• In A Heap of Language, Robert Smithson seems more concerned with the materiality and plasticity of language than with place. His more famous “earthworks” are more literally concerned with, grounded in, even composed of (specific) place.
  • Doug Aitken‘s text sculptures deal with place in the often surprising intersection of signifier (a word’s physical form) and signified (meaning). The word “riot” for example, contains a paradisaical image of a flat, white-sand beach and clear blue sky.
  • Roni Horn has spent a lot of time in Iceland and her fascination with the place has inspired a body of work. In particular,  To Place, a nine-volume series of books (Horn also refers to this piece as an “encyclopedia”) brings together Horn’s own texts, photographs, drawings—all of or about or inspired by Iceland, and published over a period of more than 15 years. The books are a thorough exploration of “the relationship between identity and place” (Horn’s own words, taken from a summary on the Tate website). Horn describes the series as an important entrance into her work; this language suggest a fixed place, an access point, for engaging with her key artistic concerns. Each book takes a different focus, a different method, and—contingent with Horn’s thoughts about the mutability of identity—resists typical book formatting and related serial conventions. Regardless of the shifting focus, Horn says, “the underlying subject stays the same: Iceland and myself, the viewer and the view. This is the dialectic that defines each [book] in itself.” (Journal of Contemporary Art online, 1995, accessed 14/03/17)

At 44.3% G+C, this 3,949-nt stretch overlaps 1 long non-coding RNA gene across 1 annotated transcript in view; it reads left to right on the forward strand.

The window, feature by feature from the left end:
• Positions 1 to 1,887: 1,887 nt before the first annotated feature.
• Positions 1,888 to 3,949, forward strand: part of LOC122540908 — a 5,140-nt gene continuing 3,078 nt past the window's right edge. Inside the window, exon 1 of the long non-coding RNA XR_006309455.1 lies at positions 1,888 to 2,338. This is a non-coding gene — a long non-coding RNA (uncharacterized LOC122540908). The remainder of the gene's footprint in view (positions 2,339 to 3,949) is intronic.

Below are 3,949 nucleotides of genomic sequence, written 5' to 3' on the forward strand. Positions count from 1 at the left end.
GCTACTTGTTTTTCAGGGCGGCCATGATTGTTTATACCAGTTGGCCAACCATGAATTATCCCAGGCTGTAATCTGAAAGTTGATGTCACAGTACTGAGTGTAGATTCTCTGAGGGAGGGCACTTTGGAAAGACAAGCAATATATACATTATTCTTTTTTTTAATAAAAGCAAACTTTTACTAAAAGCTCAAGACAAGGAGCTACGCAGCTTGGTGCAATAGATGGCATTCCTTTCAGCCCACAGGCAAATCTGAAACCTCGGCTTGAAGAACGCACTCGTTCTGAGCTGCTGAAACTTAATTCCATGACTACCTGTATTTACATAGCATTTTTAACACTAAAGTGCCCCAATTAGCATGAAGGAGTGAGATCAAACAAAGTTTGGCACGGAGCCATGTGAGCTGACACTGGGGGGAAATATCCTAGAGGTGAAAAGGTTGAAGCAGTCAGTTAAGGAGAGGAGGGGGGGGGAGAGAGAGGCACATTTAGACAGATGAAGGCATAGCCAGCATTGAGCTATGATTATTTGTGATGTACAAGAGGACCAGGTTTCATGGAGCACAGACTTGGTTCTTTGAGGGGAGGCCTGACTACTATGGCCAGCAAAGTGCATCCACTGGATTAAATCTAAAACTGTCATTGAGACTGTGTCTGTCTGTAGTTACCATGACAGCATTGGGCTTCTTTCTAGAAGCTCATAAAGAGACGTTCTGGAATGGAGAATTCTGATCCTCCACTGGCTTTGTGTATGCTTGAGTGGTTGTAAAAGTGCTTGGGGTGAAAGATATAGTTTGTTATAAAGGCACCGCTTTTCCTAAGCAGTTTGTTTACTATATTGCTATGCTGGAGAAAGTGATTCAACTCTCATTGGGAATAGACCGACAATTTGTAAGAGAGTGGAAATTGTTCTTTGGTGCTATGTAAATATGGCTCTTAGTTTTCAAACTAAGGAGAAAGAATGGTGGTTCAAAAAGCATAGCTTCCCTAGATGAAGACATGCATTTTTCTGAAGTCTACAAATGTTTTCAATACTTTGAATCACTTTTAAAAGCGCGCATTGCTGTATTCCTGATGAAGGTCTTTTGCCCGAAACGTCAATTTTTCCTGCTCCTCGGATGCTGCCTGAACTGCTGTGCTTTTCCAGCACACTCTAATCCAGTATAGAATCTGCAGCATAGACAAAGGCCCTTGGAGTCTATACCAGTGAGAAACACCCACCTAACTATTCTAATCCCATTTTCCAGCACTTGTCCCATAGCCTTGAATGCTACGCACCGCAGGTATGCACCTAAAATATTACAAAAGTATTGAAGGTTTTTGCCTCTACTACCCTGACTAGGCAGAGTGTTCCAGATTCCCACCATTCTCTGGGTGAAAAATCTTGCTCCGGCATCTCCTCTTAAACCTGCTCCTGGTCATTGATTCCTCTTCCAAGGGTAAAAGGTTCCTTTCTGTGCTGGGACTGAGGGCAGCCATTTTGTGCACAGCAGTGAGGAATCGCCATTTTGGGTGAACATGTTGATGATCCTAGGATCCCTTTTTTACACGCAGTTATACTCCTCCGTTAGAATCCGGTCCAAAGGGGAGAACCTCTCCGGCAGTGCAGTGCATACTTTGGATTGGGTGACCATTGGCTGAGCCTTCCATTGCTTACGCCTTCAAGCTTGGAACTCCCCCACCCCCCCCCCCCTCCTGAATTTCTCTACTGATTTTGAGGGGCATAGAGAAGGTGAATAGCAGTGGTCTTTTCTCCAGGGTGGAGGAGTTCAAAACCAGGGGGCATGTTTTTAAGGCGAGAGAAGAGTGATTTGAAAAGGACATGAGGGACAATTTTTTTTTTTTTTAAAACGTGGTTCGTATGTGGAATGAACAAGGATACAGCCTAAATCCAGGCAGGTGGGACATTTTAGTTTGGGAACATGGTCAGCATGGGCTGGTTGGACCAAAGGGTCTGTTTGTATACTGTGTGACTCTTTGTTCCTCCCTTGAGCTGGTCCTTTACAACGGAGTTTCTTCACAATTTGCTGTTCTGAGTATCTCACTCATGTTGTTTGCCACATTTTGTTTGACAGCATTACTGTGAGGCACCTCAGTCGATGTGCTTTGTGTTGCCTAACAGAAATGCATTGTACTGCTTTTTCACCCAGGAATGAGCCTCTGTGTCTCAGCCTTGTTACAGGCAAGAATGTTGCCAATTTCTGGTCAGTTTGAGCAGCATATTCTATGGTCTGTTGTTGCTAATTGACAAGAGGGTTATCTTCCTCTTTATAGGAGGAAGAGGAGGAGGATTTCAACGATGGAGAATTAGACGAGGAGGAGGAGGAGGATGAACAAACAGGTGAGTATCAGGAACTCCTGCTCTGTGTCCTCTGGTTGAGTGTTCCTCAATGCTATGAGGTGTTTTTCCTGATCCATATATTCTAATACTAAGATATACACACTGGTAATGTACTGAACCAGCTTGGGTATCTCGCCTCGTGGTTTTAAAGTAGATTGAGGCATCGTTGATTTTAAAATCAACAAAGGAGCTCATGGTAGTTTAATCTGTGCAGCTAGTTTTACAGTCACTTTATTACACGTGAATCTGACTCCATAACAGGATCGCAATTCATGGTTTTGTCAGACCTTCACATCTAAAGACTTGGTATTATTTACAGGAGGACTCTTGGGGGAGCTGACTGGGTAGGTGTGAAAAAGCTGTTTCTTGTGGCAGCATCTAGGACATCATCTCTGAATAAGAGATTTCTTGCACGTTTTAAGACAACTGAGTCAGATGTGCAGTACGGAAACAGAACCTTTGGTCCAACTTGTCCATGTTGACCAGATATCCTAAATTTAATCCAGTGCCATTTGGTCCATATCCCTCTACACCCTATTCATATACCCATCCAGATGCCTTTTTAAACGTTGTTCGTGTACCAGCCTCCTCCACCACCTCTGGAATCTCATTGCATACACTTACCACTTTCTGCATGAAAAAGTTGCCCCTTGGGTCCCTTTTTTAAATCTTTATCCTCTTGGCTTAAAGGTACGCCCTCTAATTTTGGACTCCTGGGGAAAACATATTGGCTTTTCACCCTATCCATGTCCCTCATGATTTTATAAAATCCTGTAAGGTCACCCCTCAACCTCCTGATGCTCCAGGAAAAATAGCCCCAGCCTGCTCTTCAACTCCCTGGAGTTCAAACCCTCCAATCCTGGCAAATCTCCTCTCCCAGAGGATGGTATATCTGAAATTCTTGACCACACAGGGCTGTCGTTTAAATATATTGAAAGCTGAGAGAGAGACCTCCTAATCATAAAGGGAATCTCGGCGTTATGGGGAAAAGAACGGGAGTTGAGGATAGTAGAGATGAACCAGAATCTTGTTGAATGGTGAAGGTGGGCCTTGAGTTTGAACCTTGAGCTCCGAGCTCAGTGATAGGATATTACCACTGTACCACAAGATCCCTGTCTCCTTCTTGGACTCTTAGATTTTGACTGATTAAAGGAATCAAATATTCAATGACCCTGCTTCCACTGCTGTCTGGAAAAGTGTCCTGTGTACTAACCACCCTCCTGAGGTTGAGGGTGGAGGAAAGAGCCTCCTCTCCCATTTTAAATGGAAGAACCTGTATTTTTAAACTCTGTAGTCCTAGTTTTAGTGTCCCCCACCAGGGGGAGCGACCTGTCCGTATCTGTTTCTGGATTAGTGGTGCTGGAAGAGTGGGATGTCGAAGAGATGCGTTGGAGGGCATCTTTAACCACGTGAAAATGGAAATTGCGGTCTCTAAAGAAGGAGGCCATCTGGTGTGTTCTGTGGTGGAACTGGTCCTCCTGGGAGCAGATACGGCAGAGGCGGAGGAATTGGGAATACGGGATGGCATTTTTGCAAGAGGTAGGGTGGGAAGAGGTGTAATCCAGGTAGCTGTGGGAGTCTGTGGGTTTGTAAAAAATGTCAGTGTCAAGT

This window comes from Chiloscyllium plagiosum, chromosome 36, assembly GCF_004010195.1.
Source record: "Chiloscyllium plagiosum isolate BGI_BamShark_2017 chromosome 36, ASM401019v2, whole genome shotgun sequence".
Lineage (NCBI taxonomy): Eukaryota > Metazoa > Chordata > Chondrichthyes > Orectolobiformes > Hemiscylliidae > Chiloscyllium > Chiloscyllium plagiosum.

• Graham Gussin‘s piece Someplace Sometime tasks the viewer with unpacking the vagueness of these words. Side by side, they signify something between all/any and no possibility. I wonder if it’s a statement about communication today. It’s easy for a person speaking/leading an interaction to say something vague, open-ended—to omit key contextual details. It’s less palatable for the person receiving that message: we want to make meaning, to find sense and order and rightness—ultimately, something we can identify with or relate to—in language. I first experienced Someplace Sometime as an invitation to multiple possibilities. After sitting with it, confused, I began to feel it was quite the opposite: deliberately slippery and non-committal, it’s impossible to situate. The words don’t have staying power; I think the medium (neon blue electric light) reinforces this. One expects to see this piece flashing in a late-night big-cityscape, but it has no place in the intimate space of a home, neither would we communicate with someone we know or love using these words. Someplace sometime is lonely and unwelcoming; these are words that disorient, displace and confuse because they defy commitment. Gazing at this piece, the viewer has the isolating impression that something they thought they recognized is, in fact, foreign and unknowable. If time and place serve as situational anchors, this piece leaves us drifting in a no man’s land that we naively thought we could belong to.
  • Guy Moreton‘s photographic collaboration with Alec Finlay and Jeremy Millar is concerned with the reciprocally nourishing relationship between a specific place and the mental landscape of one philosopher (Ludwig Wittgenstein) who spent time walking and pondering there. The theme of place has several layers in this piece, as it plays off of the collaborating artists’ own knowledge of Wittgenstein’s personal relationship to place (as a general concept), and the journey the artists must go on to document Wittgenstein’s house (which, as Moreton’s photograph indicates) no longer exists as such. What’s left is the ruined foundation of the place, like a fossil: proof that the past occupies (emotional, intellectual, philosophical, and often literal) space in the present.
Advertisements

Leave a Reply

Fill in your details below or click an icon to log in:

WordPress.com Logo

You are commenting using your WordPress.com account. Log Out / Change )

Twitter picture

You are commenting using your Twitter account. Log Out / Change )

Facebook photo

You are commenting using your Facebook account. Log Out / Change )

Google+ photo

You are commenting using your Google+ account. Log Out / Change )

Connecting to %s